Cloud resources can be easily stored, retrieved, recovered and processed with just a few clicks. Upgrades and updates are also automatic, creating an uninterrupted service that also saves IT teams the effort when it comes to maintenance.
5. Ease of data recovery
Data and data security are major issues for all organisations. While security issues in cloud computing exist, cloud computing can also assist with data recovery, as it ensures that data is available, even if onsite computers or devices are damaged.
Cloud computing helps with not only data recovery but also loss prevention. If data is stored on local servers, it can easily be lost if computers malfunction or are infected with viruses. However, information stored in the cloud remains accessible on any computer with an internet connection for as long as businesses need it to be stored.
What are the security risks of cloud computing?
Cyber security attacks of all types are on the rise in Australia. Security risks in cloud computing are just one of the many risks that organisations encounter when using cloud systems, and before a business moves to the cloud, it should compare the benefits with the risks that it may incur.
Want to know how common cyber crime is? Read our blog article on cyber crime in Australia.
Here are 15 of the most common security threats that can accompany cloud computing.
1. Limited visibility into network operations
One issue is that cloud computing means that organisations have limited visibility into their own network operations. The reason is that when using the cloud, responsibility for managing systems shifts to the cloud service provider. When organisations aren’t able to effectively monitor their network infrastructure, they may be subject to security breaches without knowing it and may be exposed to vulnerabilities that they have no insight into.
Malware — intrusive software designed to damage and destroy systems — becomes a risk when a significant amount of private data is transferred over the internet and it becomes vulnerable to cyber threats.
As cloud systems grow, so too does the sophistication of attack methods for online data. For this reason, many organisations that fail to manage their cloud security may inadvertently end up sharing confidential information.
3. Compatibility issues
While cloud systems are versatile and scalable, they may not necessarily be compatible with legacy non-cloud systems. They may be incompatible with existing infrastructure, or they may be incompatible with company security requirements or other access or data use policies.
4. Data loss
While data stored in the cloud is usually perceived as safer from a storage perspective, data loss is one of the risks of cloud computing.
In the cloud, data can be lost in many ways. It can be lost for malicious reasons, or it can be accidentally deleted, either by the cloud service provider or by a server-based accident, such as a fire or earthquake. Data can also be lost if an organisation encrypts its data, but then before uploading the data to the cloud, that encryption key is lost.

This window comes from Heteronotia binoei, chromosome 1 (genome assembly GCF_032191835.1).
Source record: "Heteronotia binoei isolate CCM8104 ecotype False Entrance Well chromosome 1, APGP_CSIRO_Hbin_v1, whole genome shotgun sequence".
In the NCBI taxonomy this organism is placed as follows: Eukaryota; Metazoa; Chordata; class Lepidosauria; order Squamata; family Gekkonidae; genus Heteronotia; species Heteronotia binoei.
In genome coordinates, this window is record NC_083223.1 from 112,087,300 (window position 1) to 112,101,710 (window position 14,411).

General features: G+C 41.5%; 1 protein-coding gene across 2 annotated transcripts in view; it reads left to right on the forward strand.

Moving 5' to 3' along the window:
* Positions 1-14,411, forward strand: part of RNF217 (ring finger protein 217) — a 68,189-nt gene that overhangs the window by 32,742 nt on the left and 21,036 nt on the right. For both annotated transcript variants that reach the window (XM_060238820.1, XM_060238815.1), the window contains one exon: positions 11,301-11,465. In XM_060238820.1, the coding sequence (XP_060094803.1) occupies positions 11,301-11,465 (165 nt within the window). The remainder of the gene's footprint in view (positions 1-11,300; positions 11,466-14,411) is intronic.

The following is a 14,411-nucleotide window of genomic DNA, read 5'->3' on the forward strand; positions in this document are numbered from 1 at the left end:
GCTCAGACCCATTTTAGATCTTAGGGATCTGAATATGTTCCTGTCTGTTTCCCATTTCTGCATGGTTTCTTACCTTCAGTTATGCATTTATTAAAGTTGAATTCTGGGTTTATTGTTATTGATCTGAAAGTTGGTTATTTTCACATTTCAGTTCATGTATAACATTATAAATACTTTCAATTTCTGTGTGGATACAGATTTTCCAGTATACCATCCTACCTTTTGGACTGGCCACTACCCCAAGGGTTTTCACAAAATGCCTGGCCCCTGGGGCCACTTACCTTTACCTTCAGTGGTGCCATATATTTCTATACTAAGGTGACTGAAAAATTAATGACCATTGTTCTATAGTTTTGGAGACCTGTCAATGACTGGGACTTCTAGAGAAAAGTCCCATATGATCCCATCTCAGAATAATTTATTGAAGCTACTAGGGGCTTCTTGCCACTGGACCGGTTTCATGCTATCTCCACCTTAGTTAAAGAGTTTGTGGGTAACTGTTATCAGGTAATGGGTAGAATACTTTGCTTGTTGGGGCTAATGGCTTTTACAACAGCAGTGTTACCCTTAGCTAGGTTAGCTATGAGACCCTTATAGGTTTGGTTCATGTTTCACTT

Often, data is easily recoverable in the cloud, but this isn’t always the case.
5. Insufficient due diligence
Due to the perceived safety of moving to the cloud, one of the surprising security threats is that companies often don’t perform the due diligence that they should.
Companies often move to the cloud without understanding the full scope of what they’re doing. They also often don’t understand what security measures the cloud service provider offers and what security measures they need to implement in parallel.
6. Creation of ‘Shadow IT’
‘Shadow IT’ refers to IT systems that departments other than the IT department deploy, often to work around or entirely outside of the bounds of current systems. Shadow IT creates both security and compliance issues.
Cloud computing may be particularly prone to becoming shadow IT, as most cloud systems are easy to purchase and use, so they don’t require heavy involvement from traditional IT departments.
7. Management application programming interfaces can be compromised
One important security issue is that Internet-accessible management application programming interfaces (APIs) are vulnerable to being compromised.
When using cloud services, cloud service providers give organisations access to a set of APIs to manage and monitor their assets. The APIs, however, are particularly vulnerable, as they’re accessible via the internet, as opposed to being used on premises only.
Cyber criminals often look for vulnerabilities in management APIs as a way to orchestrate attacks, as they allow management access to most data.
8. Tenant separation can fail
Multitenancy, in which multiple users can independently use a system in a shared environment, can be a security issue. If attackers gain access via one tenant, they may be able to also access other tenant accounts, meaning that they can compromise a huge volume of data.
Multitenancy within cloud computing increases the attack surface, leading to an increased chance of a data breach if the separation function fails.
9. Incomplete data deletion